Your Jalopnik staff are unapologetic, evangelistic fans of small inexpensive pickup trucks. That’s why we lost our collective shit when Hyundai surprised the world with the Santa Cruz truck concept at the Detroit Auto Show this year. Then all we had to do was convince Hyundai they should build it. It looks like someone, somewhere, managed to do that.
Car and Driver reports that the Santa Cruz is on the verge of getting greenlit by the bosses in South Korea. That’s not magazine rumor-mongering, either; it’s direct from Hyundai’s North American CEO.
According to Hyundai Motor America’s CEO, Dave Zuchowski, the U.S. Hyundai team expects the Santa Cruz to be approved by the Korean mother ship this November. The overwhelmingly positive public reaction to the Santa Cruz helped Hyundai America build the case, and the automaker’s shifting of several manufacturing facilities from building cars to building crossovers (and additional factories sprouting up globally) will help carve out the necessary production capacity.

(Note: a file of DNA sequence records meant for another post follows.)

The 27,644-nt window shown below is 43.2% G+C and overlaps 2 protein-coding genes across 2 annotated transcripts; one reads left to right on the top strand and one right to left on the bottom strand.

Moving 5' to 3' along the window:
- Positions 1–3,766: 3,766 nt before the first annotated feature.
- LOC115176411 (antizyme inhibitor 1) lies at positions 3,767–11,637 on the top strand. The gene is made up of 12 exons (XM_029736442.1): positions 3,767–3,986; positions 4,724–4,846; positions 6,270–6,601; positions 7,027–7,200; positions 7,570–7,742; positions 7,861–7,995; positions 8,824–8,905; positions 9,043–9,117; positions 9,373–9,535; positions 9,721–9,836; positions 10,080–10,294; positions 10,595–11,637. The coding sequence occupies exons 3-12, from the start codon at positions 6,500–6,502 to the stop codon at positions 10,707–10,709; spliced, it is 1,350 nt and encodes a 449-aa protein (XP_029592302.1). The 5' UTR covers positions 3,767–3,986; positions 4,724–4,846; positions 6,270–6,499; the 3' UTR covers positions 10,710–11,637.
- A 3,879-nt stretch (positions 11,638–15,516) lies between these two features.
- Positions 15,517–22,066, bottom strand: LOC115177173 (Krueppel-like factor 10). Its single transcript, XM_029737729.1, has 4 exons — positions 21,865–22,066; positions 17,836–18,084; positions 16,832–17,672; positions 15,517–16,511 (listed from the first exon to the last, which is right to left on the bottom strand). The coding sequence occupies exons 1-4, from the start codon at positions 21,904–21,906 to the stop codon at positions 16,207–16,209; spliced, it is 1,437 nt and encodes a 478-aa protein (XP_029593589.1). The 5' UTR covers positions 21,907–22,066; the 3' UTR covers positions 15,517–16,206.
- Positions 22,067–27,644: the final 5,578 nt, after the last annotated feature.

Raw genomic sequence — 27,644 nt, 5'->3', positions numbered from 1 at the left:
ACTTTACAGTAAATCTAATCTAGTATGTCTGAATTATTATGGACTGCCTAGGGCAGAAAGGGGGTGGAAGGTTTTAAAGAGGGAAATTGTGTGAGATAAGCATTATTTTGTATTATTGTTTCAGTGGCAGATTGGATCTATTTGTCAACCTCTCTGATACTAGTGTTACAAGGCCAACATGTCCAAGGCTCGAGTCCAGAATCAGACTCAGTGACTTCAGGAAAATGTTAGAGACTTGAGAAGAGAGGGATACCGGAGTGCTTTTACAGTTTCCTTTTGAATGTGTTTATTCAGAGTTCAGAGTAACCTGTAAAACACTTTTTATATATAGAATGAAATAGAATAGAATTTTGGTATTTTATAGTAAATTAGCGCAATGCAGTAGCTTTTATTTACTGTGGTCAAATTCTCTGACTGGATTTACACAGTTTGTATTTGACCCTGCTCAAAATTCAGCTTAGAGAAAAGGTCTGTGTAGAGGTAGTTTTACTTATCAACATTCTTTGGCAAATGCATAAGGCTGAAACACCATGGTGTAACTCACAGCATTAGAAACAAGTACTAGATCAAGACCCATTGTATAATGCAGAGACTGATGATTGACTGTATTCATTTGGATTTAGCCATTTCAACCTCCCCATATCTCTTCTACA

We’ve said for years that the market is starving for smaller, less expensive pickups suited for folks who maybe live in a city and just need a truck sometimes but don’t require a ginormous bed or towing capacity. Right now if you want a really small pickup, you have to get on Craigslist and buy yourself an old Ford Ranger or a Toyota truck. The fact that this niche goes unfilled by any new cars, Chicken Tax or not, is bonkers.
It’s expected that the Santa Cruz will share a platform with the new Tucson small crossover, which we tested recently and generally liked.
Let’s hope the official word this fall is a good one. Maybe other automakers will join Hyundai in this endeavor. Small truck all the things!
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